Nicholas of Methone's Refutation of Proclus: Theology and Neoplatonism in 12th-century Byzantium

Doctoral Dissertation
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Abstract

This dissertation is a study of Nicholas of Methone’s Refutation (Ἀνάπυξις) of the neoplatonist Proclus’ Elements of Theology. Despite being one of three full-length medieval commentaries on this work, Nicholas’ Refutation has hitherto received relatively little attention. This dissertation aims to bring his work to a wider audience by providing an English translation of the work and a systematic study of its major themes. Chapter 1 briefly outlines the significance of the issues dealt with in Nicholas’ work. Chapter 2 then sets the stage for Nicholas’ Refutation by tracing the Christian reception of Proclus from Dionysius the Areopagite until Nicholas’ time. Chapter 3 reviews the history of scholarship on Nicholas and the Refutation in particular, giving extended attention to the claim that his Refutation is plagiarized from an earlier work by Procopius of Gaza. Chapter 4, which is the heart of the dissertation, is an extended consideration of the major themes of Nicholas’ work, and of how they relate to each other. I show that Nicholas’ fundamental concern is to distinguish the Christian doctrines of Creation and Trinity from the Emanationist and Unitarian metaphysics of Proclus’ Elements, and that apophatic theology plays a prominent role in Nicholas’ defense of Christian teaching. In this chapter I also explore the tensions and ironies involved in Nicholas’ attempt to read Dionysius against Proclus. In Chapter 5 I briefly survey aspects of Nicholas’ work that await further attention, and I trace the reception of the Refutation in the Greek and Latin contexts. Appendix A, a complete English translation of Nicholas’ Refutation, is this dissertation’s most substantial contribution to scholarship, and is the foundation for my study of the Nicholas’ thought in Chapter 4. Appendix B takes note of two manuscript “discoveries,” and the table in Appendix C allows for an easy comparison between Nicholas’ Chapter 122 and Proclus’ Proposition 122 which it paraphrases.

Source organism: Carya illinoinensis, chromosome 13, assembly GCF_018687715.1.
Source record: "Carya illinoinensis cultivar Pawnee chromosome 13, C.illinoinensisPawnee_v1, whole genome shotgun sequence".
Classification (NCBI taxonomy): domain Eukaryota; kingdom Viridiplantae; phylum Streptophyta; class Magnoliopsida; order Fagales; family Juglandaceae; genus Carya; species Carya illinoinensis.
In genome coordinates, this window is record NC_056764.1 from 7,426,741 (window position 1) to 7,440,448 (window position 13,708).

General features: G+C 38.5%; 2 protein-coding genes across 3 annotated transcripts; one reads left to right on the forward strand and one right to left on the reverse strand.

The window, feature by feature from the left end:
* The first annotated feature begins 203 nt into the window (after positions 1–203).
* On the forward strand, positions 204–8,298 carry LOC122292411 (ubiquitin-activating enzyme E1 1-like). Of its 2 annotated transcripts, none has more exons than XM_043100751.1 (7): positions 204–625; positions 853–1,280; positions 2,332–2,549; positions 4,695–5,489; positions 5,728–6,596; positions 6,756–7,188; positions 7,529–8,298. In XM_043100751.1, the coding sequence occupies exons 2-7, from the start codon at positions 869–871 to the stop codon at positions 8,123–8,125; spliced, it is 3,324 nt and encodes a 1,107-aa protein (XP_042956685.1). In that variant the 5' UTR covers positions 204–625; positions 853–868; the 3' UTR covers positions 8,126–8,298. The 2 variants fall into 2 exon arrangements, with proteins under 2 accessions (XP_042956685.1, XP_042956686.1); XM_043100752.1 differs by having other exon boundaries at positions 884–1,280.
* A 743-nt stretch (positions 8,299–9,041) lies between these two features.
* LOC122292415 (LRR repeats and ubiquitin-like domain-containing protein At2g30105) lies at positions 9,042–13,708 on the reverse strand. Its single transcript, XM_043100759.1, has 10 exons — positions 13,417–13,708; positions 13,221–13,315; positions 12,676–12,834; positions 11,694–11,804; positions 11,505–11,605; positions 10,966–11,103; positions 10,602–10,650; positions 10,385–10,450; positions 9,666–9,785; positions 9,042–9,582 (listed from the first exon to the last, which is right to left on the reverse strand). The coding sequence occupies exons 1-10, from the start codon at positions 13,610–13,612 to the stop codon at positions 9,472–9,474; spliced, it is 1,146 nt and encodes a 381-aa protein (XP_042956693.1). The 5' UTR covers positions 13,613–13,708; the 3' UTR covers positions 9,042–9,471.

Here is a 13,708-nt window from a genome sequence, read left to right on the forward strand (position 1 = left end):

Attributes

Attribute NameValues
URN
  • etd-07182014-152755

Author Joshua Morton Robinson
Advisor Stephen Gersh
Contributor Stephen Gersh, Committee Co-Chair
Contributor Alexandros Alexakis, Committee Member
Contributor Yury Avvakumov, Committee Member
Contributor Brian Daley, Committee Co-Chair
Contributor Charles Barber, Committee Member
Degree Level Doctoral Dissertation
Degree Discipline Medieval Studies
Degree Name PhD
Defense Date
  • 2014-04-25

Submission Date 2014-07-18
Country
  • United States of America

Subject
  • Gaza

  • Tornikes

  • Institutio

  • Damascus

  • Methones

  • Athens

  • Platonic

  • Nazianzus

  • Petrizi

  • Panteugenos

  • Synodicon

  • Petritsi

  • Byzantium

  • Italos

  • Creation

  • Refutation

  • Philoponus

  • John

  • Nicolaus

  • Lycia

  • Psellos

  • Eustratios

  • Moosburg

  • Trinity

  • logic

  • Psellus

  • Maximus

  • Nikolaos

  • Prodromos

  • Babel

  • Nikolaus

  • Nicholas

  • Mefouskij

  • Methonaios

  • heresy

  • Methone

  • Gregory

  • Methonaeus

  • Refutatio

  • apophaticism

  • Maximos

  • Diadochus

  • Berthold

  • Μεθωνης

  • Emanation

  • Procli

  • immanence

  • Comnena

  • orthodoxy

  • fecundity

  • apophatic

  • 1082

  • Modon

  • Byzantine

  • Commentary

  • Italus

  • plagiarism

  • Sebastocrator

  • rationalism

  • Theologica

  • transcendence

  • Nikolaj

  • Neo-platonic

  • Dionysius

  • Soterichos

  • Browning

  • Proclus

  • Elements

  • ἀνάπυξι`

  • Theology

  • anaptyxis

  • Clucas

  • Neoplatonic

  • Elementatio

  • Mefonskij

  • theology

  • philosophy

  • Stoicheiosis

  • Nicolas

  • Messinia

  • Procopius

Publisher
  • University of Notre Dame

Language
  • English

Record Visibility and Access Public
Content License
  • All rights reserved

Departments and Units

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